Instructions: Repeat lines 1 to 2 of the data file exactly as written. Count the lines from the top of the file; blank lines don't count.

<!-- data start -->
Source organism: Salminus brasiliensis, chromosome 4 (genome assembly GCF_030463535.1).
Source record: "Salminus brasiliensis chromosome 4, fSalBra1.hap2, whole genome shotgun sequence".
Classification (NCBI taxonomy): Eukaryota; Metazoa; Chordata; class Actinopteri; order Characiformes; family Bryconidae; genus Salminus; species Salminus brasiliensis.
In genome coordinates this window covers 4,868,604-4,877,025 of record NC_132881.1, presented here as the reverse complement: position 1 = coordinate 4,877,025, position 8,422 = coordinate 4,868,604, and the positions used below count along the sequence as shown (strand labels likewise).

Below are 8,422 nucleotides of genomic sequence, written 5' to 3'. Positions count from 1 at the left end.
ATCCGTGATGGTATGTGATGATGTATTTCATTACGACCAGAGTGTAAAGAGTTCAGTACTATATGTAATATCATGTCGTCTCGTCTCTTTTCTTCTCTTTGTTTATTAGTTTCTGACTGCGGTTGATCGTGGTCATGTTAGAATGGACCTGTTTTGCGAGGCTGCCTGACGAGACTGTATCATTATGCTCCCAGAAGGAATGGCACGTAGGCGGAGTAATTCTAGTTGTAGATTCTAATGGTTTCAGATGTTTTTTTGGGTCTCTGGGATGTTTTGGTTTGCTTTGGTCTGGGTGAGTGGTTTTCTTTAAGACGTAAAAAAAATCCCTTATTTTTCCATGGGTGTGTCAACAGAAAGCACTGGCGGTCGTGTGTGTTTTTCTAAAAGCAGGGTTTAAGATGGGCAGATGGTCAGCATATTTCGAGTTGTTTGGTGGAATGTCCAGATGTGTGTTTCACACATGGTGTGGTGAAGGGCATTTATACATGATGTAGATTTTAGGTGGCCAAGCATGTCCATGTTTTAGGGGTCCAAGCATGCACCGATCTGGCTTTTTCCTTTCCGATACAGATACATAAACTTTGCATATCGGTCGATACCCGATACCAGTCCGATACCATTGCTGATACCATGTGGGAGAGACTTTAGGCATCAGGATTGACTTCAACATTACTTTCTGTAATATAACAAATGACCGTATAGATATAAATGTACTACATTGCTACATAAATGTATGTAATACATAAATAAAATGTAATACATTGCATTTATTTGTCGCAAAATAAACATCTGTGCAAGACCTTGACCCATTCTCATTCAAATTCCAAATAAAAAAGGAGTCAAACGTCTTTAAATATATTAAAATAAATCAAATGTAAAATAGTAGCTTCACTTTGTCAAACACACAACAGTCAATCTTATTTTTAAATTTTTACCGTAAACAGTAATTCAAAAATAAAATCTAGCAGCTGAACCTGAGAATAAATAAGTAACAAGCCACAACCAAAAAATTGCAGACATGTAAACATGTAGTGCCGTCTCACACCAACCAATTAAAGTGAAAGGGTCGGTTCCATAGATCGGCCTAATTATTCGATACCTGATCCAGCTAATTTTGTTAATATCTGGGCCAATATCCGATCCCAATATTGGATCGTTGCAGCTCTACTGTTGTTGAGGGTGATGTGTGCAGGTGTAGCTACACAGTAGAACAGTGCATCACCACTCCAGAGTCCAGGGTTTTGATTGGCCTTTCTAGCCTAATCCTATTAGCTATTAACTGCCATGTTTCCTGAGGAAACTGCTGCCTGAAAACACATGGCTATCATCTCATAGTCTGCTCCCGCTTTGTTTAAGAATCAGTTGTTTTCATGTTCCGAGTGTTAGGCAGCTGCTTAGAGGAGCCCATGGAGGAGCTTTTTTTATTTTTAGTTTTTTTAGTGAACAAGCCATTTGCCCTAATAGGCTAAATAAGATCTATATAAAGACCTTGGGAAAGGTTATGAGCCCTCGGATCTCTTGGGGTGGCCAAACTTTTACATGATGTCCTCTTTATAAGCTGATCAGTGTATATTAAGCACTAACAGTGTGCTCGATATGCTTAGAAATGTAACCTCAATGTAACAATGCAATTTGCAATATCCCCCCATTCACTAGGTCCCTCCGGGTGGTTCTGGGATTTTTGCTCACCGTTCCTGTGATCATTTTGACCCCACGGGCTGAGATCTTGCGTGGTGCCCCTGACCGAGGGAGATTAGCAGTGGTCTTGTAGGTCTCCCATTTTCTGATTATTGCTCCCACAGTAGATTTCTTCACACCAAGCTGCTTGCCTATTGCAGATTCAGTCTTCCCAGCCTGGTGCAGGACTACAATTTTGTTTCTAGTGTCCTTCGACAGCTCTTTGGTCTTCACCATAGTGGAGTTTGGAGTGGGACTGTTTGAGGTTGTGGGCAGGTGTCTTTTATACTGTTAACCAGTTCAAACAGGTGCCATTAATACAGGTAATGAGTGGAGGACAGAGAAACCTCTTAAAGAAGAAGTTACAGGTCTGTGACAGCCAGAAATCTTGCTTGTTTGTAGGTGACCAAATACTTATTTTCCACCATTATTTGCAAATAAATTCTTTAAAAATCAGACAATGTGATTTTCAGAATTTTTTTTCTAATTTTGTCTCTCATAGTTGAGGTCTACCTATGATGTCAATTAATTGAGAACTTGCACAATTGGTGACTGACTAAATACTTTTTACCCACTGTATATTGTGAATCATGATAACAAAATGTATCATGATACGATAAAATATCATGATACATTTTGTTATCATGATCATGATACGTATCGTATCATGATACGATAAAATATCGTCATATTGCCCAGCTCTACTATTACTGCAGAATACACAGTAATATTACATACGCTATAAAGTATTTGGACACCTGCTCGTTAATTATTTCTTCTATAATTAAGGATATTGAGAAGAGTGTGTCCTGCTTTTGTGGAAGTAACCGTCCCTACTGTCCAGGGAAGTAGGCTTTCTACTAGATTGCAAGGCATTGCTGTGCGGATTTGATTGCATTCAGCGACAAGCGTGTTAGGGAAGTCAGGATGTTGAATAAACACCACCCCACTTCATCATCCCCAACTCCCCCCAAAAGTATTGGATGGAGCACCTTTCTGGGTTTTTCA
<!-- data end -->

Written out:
Source organism: Salminus brasiliensis, chromosome 4 (genome assembly GCF_030463535.1).
Source record: "Salminus brasiliensis chromosome 4, fSalBra1.hap2, whole genome shotgun sequence".